To ensure I have done this process correctly I have (as I always do) turned to standards.  Developed in consensus by industry experts, standards are an agreed way of doing something which improves consistency and increases productivity.   When it comes to information management there are currently two International Standards.

  • ISO 19650-1, describing the concepts and principles; and
  • ISO 19650-2, specifing the requirements during the delivery phase.

In addition to these two, PD 19650-0 outlines several additional British Standards and Publicly Available Specifications which form the ‘core’ of the United Kingdom’s implementation, known as BIM Level 2.

  • PAS 1192-3, specifying the requirements during the operational phase;
  • PAS 1192-4, code of practice for information exchange (COBie);
  • PAS 1192-5, specifying a security-minded approach using BIM; and
  • BS 8536-1/2, code of practices for design & construction briefs.

Note:  All of these standards and publically available specifications are available from BIM-level2.org and will be frequently referenced throughout this blog.

Originally developed as part of the Government’s Construction Strategy to support government construction projects, these BIM Level 2 standards are scalable and can be applied pragmatically to a project of any size; making them also suitable for the capture of information relating to my home!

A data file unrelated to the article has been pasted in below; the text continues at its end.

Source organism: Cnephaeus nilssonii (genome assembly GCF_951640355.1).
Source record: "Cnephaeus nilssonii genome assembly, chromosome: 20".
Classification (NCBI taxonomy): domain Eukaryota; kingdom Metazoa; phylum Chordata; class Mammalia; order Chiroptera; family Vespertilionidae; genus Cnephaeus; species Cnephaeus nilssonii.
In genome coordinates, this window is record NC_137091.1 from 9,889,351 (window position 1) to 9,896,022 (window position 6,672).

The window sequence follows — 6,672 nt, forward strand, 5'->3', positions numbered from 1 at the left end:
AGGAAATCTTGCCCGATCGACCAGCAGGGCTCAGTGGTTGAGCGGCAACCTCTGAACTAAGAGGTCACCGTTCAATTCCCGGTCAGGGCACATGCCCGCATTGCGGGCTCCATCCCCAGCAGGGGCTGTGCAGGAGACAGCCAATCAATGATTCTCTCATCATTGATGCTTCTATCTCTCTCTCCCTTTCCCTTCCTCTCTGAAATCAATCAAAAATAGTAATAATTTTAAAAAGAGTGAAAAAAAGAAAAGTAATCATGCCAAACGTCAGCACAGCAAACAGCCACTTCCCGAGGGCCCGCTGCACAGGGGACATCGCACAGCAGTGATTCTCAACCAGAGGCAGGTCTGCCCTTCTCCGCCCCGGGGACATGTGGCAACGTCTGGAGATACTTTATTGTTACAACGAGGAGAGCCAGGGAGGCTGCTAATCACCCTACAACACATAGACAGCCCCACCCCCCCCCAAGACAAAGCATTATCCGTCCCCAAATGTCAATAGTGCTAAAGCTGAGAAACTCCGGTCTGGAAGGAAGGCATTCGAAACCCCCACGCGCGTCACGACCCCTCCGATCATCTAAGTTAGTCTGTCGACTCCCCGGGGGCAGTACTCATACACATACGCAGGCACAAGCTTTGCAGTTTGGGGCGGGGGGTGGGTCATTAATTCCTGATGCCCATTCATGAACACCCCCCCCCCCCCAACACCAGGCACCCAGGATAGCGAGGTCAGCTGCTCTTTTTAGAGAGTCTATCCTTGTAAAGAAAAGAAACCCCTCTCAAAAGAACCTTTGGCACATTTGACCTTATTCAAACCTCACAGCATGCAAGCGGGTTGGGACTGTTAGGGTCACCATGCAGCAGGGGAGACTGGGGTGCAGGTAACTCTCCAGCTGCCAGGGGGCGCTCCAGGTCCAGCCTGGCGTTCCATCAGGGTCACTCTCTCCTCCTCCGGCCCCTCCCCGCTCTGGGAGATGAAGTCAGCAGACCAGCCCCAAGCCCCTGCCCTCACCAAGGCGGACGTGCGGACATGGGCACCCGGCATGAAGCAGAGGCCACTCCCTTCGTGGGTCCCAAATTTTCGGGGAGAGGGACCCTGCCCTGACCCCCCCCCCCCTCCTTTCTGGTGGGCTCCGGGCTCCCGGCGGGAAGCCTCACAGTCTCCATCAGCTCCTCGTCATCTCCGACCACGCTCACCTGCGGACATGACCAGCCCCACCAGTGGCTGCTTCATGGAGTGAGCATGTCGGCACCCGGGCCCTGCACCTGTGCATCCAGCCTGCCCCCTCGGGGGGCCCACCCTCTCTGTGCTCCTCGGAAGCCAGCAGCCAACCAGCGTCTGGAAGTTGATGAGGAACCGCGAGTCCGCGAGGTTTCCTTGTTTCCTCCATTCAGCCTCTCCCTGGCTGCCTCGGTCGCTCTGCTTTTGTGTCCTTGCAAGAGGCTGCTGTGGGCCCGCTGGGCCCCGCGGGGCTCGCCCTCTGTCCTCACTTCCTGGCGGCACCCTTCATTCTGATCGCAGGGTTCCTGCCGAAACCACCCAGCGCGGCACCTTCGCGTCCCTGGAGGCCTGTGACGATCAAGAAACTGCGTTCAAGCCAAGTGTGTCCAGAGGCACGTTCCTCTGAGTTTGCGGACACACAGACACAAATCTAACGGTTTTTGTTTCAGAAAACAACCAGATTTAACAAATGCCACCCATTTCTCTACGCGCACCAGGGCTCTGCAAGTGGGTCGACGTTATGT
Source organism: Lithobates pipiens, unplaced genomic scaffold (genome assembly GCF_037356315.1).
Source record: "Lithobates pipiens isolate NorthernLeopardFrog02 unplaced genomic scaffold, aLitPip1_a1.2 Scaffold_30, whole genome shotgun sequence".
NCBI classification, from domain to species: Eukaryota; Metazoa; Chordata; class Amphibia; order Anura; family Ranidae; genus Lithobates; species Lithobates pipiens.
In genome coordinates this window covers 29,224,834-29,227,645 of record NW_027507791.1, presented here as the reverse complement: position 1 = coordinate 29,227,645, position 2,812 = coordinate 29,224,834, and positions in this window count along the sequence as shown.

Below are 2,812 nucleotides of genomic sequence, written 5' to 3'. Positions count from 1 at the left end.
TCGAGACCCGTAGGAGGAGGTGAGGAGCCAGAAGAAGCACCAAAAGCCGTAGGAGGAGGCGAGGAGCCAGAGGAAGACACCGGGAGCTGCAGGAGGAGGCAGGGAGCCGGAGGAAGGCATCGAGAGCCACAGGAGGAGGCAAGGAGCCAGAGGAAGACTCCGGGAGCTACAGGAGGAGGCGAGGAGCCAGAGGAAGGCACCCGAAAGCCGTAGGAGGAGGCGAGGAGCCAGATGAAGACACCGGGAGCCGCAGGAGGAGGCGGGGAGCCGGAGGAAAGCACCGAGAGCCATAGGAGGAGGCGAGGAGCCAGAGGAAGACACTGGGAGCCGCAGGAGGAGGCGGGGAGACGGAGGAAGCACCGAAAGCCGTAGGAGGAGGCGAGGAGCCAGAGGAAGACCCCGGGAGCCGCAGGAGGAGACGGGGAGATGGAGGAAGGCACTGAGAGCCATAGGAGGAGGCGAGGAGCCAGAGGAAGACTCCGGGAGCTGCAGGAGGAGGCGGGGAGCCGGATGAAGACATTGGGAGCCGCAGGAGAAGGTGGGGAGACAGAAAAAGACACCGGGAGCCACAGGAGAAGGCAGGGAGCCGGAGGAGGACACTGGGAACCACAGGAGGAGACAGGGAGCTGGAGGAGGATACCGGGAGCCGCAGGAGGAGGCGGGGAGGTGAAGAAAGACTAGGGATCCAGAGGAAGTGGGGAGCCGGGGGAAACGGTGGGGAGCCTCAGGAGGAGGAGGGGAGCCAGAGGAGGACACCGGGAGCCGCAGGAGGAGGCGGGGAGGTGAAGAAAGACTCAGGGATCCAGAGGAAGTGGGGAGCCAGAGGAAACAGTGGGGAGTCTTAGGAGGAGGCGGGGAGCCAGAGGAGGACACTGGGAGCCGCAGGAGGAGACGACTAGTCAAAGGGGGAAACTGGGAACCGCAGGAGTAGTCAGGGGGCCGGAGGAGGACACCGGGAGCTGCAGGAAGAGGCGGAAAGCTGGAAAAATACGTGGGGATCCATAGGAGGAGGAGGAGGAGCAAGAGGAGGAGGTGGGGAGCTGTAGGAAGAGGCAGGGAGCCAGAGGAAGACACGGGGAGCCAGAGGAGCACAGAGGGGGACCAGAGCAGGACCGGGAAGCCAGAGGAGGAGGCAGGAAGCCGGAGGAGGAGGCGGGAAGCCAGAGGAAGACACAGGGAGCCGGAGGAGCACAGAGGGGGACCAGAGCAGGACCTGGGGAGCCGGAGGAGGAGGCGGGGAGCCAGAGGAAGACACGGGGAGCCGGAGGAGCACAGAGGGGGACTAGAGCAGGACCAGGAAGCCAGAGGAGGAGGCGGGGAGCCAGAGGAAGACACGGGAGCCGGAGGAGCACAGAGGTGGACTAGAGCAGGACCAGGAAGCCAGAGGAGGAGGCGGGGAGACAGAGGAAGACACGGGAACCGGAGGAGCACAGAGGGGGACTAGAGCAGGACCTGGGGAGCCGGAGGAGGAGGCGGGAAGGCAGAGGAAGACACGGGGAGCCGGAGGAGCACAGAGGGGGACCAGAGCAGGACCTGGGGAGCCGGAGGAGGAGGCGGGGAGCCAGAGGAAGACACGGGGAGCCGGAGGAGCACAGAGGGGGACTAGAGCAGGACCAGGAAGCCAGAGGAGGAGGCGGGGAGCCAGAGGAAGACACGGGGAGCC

By following these BIM Level 2 standards and other good practice standards relating to information, technical documentation, and document management I will be able to produce an asset information model.  As defined within ISO 19650-1, Information management using building information modelling, an asset information model is:

asset information model
AIR

information model relating to the operational phase
[SOURCE: ISO 19650-1:2018, 3.3.9]

Instead of using the plethora of paperwork I was given, I can instead use this information model to inform decisions about my home.  For example, my asset information model could store product, warranty, and condition information relating to the different components and systems within my home (and if it’s from IKEA a link to the instructions on how to build it!!).

But first thing is first, I need to work out what information I want to capture.  To do so I need to produce a Brief

Note:  If you have any comments regarding my prologue and the reason I chose to ISO 19650 and BIM Level 2, then please let me know either on Twitter or by commenting below.